What Terrified Bill Hader About Performing on ‘Saturday Night Live’?
Bill Hader is one of the more memorable cast members from Saturday Night Live. His tenure on the show left an indelible mark. From his ingenious portrayal of club kid, Stefon to his uncanny impression of Dateline‘s Keith Morrison, when Hader hit the stage, the audience knew they were in for a laugh-fest.
However, behind the strong performances was someone who was more comfortable behind the camera instead of out in front. As someone who could visualize humor in his mind, delivering lines in front of an audience was more than just a little stressful for Hader.
Lorne Michaels knew Hader was uncomfortable
Michaels told The New Yorker that many talented performers get nervous before going on stage. But Hader was a little different. “Most people who are good play scared, but Bill was particularly timorous,” he said. “You’d just see in his eyes, ‘I’m about to be hit.’”
As a coping mechanism, Hader dove into doing his (now famous) impressions. “I think Bill started by doing impressions of people who were scary to him, as a defense,” Michaels added. “He did me, of course—nearly everyone on S.N.L. does a Michaels impression—because he was convinced, despite all evidence to the contrary, that I was going to fire him every time he passed me in the hall.”
In fact, Michaels eventually had to remind Hader his job was safe. “After Bill had been on for four years, Lorne told him, ‘You know you can stay as long as you want,'” John Mulaney told The New Yorker. “And Bill said to me, ‘It’s crazy to hear the thing you most wanted to hear.’ In my head, I was, like, Bill, you know you’re a famous person on ‘S.N.L.,’ right?”
It was the ‘live’ part that terrified him
Hader told The New Yorker he often did impressions of people who scared him. “The people I impersonated growing up were authority figures, like my chemistry teacher, Mr. Sullivan, who really did scare me. I guess it’s a weird form of rebellion.”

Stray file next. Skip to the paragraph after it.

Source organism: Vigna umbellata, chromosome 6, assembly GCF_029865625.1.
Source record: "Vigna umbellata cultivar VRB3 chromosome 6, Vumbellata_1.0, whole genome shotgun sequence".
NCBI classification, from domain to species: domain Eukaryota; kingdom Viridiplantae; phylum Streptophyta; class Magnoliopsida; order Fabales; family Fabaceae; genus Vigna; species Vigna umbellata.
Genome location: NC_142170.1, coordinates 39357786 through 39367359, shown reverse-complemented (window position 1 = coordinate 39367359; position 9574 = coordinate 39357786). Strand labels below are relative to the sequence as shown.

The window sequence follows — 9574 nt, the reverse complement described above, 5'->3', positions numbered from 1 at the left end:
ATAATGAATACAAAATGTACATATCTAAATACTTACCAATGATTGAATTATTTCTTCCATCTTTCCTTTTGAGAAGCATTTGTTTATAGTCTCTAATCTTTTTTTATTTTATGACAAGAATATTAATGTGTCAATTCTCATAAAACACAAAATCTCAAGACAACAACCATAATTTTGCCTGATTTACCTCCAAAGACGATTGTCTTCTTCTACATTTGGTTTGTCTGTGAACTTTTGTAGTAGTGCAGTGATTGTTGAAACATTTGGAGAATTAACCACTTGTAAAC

According to his interview in The New Yorker, Hader was actually terrified of performing live. Even though he loved the crew and team, he felt shame and rage if he stumbled over lines. He often suffered from migraines and had a panic attack when he portrayed Julian Assange.
After a few years on the SNL cast, Hader said he began blowing his lines on purpose. “That would relax me, realizing, after my brain panicked, that no one even noticed,” he said. “It was embarrassing how unhappy I was. I’d wake up Saturday morning crying, be hitting my head in the shower—I don’t want to go, I don’t want to go. The irony was that I was being rewarded for it, so I had to keep doing it.”
Jeff Bridges gave him the best advice
When actor Jeff Bridges hosted SNL, he noticed Hader was rather skittish. “When Jeff Bridges hosted the show, he noticed me being nervous in rehearsal, and he told me ‘I worked with Robert Ryan on The Iceman Cometh, and before every take, he’d be sweating bullets,” Hader told The New Yorker.
“I asked him about it, and he said, ‘I’d be really afraid if I wasn’t afraid.'” Hader recounts. “‘So that nervousness you feel, that’s your buddy, man!’ So now I always think that instead of fighting my demon, I am going to invite it to sit on my shoulder.”
Hader then offers a visual. “It’s like a gargoyle with weird green eyes that pulls on my hair or nibbles my ear. And every once in a while it just attacks my face.”
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